Unfortunately, the fishing is a pale shadow of what it once was, but at the time it must have been great to have an express train take you out there and then a short walk to the fleet. Still some interesting fishing out there, including some great fresh water fishing a short walk away (don't mind the blue-green algae). The fleet now lies in present day Montauk Harbor near Gosman's and the main surf fishing is nearly 10 miles at the Point, so taking the train now isn't as attractive as it used to be. Unless you're sitting in the usual traffic on Rt. 27, which is almost enough at times to brave the Hipster parade and unruly teens from the Boardy Barn found today.   


More LIRR Fishing



 Fisherman's Special Fare Flyer  - May 28th thru September 7th, 1970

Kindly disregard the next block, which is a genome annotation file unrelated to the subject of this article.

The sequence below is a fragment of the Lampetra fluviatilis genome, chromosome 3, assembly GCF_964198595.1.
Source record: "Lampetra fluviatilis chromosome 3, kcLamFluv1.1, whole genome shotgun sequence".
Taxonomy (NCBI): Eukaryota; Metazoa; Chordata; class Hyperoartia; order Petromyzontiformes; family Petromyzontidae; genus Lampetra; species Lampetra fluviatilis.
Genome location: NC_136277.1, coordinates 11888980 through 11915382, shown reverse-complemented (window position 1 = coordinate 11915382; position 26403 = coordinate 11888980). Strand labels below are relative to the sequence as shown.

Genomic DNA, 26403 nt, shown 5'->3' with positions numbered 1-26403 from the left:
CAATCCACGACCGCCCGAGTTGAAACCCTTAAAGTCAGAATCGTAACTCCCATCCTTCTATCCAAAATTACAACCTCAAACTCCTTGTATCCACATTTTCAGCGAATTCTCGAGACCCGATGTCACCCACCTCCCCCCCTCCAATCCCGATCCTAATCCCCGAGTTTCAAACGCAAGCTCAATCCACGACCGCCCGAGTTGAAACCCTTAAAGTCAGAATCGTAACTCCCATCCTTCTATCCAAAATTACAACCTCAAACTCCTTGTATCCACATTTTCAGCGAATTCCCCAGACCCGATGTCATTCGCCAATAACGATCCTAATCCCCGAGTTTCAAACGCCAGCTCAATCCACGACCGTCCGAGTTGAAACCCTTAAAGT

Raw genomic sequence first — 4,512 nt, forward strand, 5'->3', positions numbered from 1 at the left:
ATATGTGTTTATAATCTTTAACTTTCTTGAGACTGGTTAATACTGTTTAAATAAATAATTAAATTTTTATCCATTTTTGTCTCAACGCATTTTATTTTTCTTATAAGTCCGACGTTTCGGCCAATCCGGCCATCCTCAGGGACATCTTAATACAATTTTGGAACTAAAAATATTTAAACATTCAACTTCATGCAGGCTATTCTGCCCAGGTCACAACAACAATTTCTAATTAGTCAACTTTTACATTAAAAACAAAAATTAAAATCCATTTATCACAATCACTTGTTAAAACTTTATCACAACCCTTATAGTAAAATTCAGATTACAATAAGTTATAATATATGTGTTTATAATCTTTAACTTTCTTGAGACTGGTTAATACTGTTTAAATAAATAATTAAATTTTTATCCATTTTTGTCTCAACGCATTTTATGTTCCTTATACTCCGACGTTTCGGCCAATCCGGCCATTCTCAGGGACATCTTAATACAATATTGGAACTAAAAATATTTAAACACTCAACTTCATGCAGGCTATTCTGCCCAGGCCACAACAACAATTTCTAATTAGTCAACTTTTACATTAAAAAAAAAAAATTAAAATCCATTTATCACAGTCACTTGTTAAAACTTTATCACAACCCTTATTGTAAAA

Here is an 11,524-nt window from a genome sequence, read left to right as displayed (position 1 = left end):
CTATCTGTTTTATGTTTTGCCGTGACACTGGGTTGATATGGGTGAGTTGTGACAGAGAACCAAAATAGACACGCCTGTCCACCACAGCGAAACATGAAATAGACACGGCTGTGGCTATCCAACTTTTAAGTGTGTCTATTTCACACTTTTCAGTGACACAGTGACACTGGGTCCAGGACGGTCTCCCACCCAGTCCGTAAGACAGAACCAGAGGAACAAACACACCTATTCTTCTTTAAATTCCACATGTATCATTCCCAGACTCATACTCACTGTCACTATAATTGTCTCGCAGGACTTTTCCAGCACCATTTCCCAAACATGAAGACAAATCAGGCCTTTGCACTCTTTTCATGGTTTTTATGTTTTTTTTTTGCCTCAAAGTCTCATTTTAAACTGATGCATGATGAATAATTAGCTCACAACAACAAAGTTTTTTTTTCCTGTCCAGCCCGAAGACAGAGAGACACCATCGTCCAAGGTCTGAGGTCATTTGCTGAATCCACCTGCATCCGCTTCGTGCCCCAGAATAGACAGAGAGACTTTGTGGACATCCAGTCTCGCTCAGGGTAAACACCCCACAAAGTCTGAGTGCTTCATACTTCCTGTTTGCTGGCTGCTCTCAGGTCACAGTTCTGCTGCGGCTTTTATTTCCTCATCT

LIRR206_LIST-Greenport-viewE-Semaphore_Fall1774_ EdKoehlerJr.jpg (76859 bytes)For many years it was the practice of the Chapter to have an annual dinner; in the fall of 1974 this event was held aboard the Sunday round trip train to Greenport with a buffet style meal being served during the train’s layover in Greenport station. Most of the Chapter members boarded the train at Mineola; as was the practice at the time, member Gene Collora had organized this trip. The usual consist of this train was one of the Alco 2000 horsepower road switchers with three P72 coaches. To provide for the Chapter members, two of back to back observation cars were added to the east end of the train with a former Boston and Maine coach converted to a bar car (used for food service) between the Chapter’s reserved cars and the regular train consist. The picture above shows the train in question standing in Greenport station after the Chapter members attending had enjoyed their meal. Dinner and layover time over; the train departed on its westbound run, the fall sun having already dipped below the horizon. The train proceeded making all of its scheduled local stops; the trip was uneventful as far as the Yaphank station stop. Going west from Yaphank, the Long Island Rail Road climbs a slight grade known as the ‘Yaphank Hill’; on the south side of the tracks is a Suffolk County government complex which in 1974 included the county jail’s farm. Our Alco Product's L1 began to accelerate hard out of the Yaphank station stop in order to climb the hill. Suddenly the train had an emergency brake application and came to a sudden stop. The jail’s farm herd of cows had thought that the grass was greener on the other side of the fence and had crossed onto the Long Island Rail Road right of way to feed. Suddenly several of the cows came into the glow of the accelerating locomotive’s headlight. As the locomotive came to a stop several of the cows were deceased and others were mortally injured under the locomotive. The LIRR Police was summoned to the scene and made attempts to euthanize the wounded bovines with their .38 Police Special sidearms. The train was delayed at the location for about two hours that evening as the line was cleared. Six cars back in the rear observation, none of the Chapter members were injured in the sudden stop; and up to that point it had been a great day out on the line.  By: Ed Koehler, Jr., Semaphore January 2017